Simple Collage Art Project "How To"

"The Quieter You Become, The More You Can Hear"  (Lao Tzu)

Here's a really simple collage/mixed media art piece that will demonstrate for you beginners out there how very easy it is to create a beautiful collage with minimal materials and minimal cost.  There is absolutely NOTHING new used in this piece of art!

I started with a piece of heavy chipboard that was part of the packaging of some appliance.  It is a nice, sturdy piece and measures about 5" X 7" so the minute I saw it I knew it would make a good base for a small collage.

I covered it in a piece of scrap wallpaper.  If you don't already know this, wallpaper is an excellent material for collage and mixed media art.  It is very strong and can be used for a number of artsy applications.  I often use it for backgrounds for my art.  And it's free!  You can go to your paint store and get the sample wallpaper books for free.  They usually throw them out.  Don't pay for the books, just go somewhere else if they want to charge you for them.  You'll have a great collection of all kinds of printed backgrounds to use in many, many ways.

To cover the chipboard with the wallpaper, I cut the paper larger than the chipboard allowing about an inch extra all the way around.  I will usually use white glue (Aleene's is my favourite), spread evenly on the chipboard and wrap the wallpaper around the chipboard, mitering the corners of the paper for a nicely finished edge.  Burnishing or running a brayer over the front side, helps to ensure a smooth surface to work on later.  Turning the piece over, I used more white glue to adhere the excess paper around the edges to the back of the piece.  (See photo below of the back of the piece.)

When it's all dry, I am ready to start my collage on the front.  I had found a wonderful Buddha image in a discarded National Geographic magazine and knew I wanted it to the be the focal image in a collage.  Because of how it was shaped (see photo), I aligned it to the lower right.  I will typically work with images this way.  Whichever way they come to me, I work with that.  If they must be left aligned to look correct in the context of the collage, then that is how they get placed on the background.  If the bottom of the image is missing for some reason, then it will probably get aligned to the bottom of the page.  I never "fight" how the image is, I just work with it.  In this case, the image was a 90-degree angle (bottom and right aligned) so that determined where it would be placed.

With Buddha aligned to the bottom right, the logical place for the next image was the upper left, for balance and symmetry in the piece. Given that this was now going to have to be a Zen themed piece, I tried to keep in mind one of the main principles of Zen and that is simplicity.  I knew I was not going to add a whole lot of elements to this piece so whatever elements DID make it into it, they had to have enough presence to hold their own.  I used the stamped image of the sun/moon face on Gelli plate printed paper and it was a nice complement to the Buddha.  I deliberately chose the bright pink paper for the face so that it would juxtapose with the muted purply tones of the Buddha image, yet still work together overall because the colors are complementary to one another (and to the background as well).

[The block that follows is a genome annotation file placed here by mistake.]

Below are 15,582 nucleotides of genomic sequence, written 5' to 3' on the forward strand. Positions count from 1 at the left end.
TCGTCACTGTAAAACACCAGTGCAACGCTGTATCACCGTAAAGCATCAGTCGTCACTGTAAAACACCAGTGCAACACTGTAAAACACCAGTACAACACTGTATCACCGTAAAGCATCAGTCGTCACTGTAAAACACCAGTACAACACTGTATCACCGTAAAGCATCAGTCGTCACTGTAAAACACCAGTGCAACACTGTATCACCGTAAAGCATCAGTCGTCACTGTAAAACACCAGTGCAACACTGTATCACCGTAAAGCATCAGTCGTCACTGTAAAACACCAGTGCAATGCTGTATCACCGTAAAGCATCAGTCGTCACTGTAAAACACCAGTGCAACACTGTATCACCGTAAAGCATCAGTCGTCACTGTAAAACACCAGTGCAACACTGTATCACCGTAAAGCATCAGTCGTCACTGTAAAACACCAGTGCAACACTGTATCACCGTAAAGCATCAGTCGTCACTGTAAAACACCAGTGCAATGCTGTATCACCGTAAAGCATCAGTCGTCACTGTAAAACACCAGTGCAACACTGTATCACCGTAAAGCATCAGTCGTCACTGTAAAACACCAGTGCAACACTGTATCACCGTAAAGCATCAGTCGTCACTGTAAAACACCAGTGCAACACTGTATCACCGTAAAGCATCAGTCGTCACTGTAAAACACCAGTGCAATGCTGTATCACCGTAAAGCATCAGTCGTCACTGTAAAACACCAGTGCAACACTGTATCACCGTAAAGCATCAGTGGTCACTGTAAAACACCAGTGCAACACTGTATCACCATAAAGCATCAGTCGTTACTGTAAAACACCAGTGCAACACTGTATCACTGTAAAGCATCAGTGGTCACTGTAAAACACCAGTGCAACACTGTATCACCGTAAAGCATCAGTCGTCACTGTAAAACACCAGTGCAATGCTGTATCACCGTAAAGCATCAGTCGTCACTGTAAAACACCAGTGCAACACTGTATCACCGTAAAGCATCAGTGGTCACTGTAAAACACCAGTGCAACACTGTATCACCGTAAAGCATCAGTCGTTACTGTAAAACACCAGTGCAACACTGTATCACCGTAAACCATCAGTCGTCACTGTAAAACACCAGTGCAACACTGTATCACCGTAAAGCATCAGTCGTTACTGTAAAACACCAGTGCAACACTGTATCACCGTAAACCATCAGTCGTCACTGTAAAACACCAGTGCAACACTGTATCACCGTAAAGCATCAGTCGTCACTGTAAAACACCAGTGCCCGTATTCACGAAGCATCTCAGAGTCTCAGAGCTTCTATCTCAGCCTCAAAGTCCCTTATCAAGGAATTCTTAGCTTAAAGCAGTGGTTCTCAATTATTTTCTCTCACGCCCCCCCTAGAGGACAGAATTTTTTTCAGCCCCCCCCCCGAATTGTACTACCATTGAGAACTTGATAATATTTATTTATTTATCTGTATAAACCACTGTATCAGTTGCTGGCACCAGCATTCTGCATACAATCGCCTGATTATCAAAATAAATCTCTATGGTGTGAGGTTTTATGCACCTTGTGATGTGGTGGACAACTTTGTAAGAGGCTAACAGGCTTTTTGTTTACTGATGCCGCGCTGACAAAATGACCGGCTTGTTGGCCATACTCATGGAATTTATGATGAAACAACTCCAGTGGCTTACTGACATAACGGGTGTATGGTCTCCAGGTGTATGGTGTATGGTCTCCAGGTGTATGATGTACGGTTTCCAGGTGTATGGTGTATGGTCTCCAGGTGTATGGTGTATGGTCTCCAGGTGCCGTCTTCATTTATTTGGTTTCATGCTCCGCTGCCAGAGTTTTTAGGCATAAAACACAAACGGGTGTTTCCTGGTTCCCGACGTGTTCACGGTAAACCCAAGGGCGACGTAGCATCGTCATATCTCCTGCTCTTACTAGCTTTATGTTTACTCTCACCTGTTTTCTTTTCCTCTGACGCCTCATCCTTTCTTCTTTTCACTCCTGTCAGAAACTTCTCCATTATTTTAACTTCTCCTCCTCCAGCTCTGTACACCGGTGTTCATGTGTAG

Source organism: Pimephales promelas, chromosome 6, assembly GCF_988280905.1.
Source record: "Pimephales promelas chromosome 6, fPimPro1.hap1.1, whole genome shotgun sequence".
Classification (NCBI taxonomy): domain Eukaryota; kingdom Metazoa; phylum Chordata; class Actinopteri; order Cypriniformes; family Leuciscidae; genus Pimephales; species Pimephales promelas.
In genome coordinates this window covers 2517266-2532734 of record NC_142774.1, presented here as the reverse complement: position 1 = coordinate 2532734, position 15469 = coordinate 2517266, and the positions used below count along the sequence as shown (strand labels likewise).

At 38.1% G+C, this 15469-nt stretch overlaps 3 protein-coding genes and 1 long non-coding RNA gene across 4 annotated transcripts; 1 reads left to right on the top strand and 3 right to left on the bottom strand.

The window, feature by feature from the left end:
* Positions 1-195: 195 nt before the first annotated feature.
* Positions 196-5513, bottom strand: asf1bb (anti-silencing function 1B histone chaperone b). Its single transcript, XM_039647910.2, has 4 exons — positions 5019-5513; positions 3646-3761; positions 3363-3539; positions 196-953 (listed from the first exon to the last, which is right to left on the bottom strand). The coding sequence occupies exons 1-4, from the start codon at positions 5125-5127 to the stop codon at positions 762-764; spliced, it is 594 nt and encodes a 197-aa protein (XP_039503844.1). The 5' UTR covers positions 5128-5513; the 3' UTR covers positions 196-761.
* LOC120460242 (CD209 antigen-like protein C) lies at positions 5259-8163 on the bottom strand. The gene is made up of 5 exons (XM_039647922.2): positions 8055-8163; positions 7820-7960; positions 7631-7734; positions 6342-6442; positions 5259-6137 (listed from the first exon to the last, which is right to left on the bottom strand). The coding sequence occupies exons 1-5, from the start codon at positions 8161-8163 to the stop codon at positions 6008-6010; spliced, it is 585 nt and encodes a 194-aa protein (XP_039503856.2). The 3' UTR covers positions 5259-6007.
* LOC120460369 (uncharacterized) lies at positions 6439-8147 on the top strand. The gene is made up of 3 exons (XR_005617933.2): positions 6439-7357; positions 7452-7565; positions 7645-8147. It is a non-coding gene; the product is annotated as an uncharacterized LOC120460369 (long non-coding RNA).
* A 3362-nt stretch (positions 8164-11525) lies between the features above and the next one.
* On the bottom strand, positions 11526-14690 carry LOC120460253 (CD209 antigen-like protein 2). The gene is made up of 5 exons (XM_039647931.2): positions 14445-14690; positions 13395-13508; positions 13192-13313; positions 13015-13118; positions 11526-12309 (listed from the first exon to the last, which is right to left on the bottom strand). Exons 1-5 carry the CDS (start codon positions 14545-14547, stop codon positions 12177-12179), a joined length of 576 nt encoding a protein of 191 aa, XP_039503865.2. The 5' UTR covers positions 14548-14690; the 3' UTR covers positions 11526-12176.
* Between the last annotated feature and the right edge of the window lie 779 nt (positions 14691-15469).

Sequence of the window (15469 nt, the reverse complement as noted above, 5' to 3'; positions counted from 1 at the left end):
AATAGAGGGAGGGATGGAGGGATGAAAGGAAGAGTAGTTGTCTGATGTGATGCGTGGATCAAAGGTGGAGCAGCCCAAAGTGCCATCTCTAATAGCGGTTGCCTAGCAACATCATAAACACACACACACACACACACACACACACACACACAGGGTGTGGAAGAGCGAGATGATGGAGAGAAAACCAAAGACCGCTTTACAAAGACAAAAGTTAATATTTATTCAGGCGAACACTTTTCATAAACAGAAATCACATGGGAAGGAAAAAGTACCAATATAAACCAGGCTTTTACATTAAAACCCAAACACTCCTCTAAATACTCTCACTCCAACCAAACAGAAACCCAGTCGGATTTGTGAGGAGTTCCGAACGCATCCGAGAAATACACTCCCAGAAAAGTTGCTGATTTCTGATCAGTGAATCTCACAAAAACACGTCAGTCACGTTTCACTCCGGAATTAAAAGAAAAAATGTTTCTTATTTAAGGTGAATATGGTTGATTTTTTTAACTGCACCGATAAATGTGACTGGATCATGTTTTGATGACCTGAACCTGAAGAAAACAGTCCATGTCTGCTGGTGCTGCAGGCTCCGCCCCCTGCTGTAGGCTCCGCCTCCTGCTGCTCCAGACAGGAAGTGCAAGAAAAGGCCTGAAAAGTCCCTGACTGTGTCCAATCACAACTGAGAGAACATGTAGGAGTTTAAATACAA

At this point, I knew that there wasn't too much else to be added to the piece for it to be done.  When you are at this stage in developing a piece, it's good to step back and look at it with a critical eye.  Where are the blank spaces that cry out to be filled?  What more needs to be done?  What areas need to be left alone?  Play around with placement of your elements until it feels right.

The bamboo bits are stamped images on scrap paper, again kept to a minimum and the text was cut from a photocopy of one of my previous collage pieces from years ago.  I will often recycle text or quotes over the years.  There is no reason on earth to have to reinvent the wheel every time you set out to make some art.  In this case, I knew the quote would be perfect so why not use it again.

And that is the whole piece.  A couple of coats of matte sealant and it is ready to go.  I will cover the back with another piece of recycled wallpaper so that it has a finished look.  That way, it won't matter if this piece is framed or if it is displayed on a small easel.  Either way it will look great!

I hope this lesson has shown you that you can get some great effects with a minimal amount of work and with low-to-no cost supplies.  Start looking around and see what you can make art with.  I'll bet you'll be surprised at how much you CAN do!

Have fun in your artsy adventures, my friends.



Erin Fish said...

Thank you Joanna for this great tutorial. This is a lovely piece. You have given me so much to think about regarding recycling. I also appreciate the explanation of why you place items the way you do. This is so very, very helpful. Thank you :)

Joanna Grant Art said...

My pleasure, Erin, I'm always glad when I can share a technique with others. Especially if it gets someone over a stumbling block or enthused enough to get started on an arty project. Cheers! Joanna

Wendy said...

Thank you for sharing your collage techniques. I basically create in the same fashion. Sometimes I just grab what's on my desktop and go from there. It is always fun to move things around and around until it looks balanced. PS...I love your gelli prints!

Anonymous said...

Huge thankyou to you Joanna for giving your time to show some collage techniques. Hugs xxxx

Joanna Grant Art said...

Thanks so much, Wendy and Wendy. Glad you enjoyed this little post! Cheers! Joanna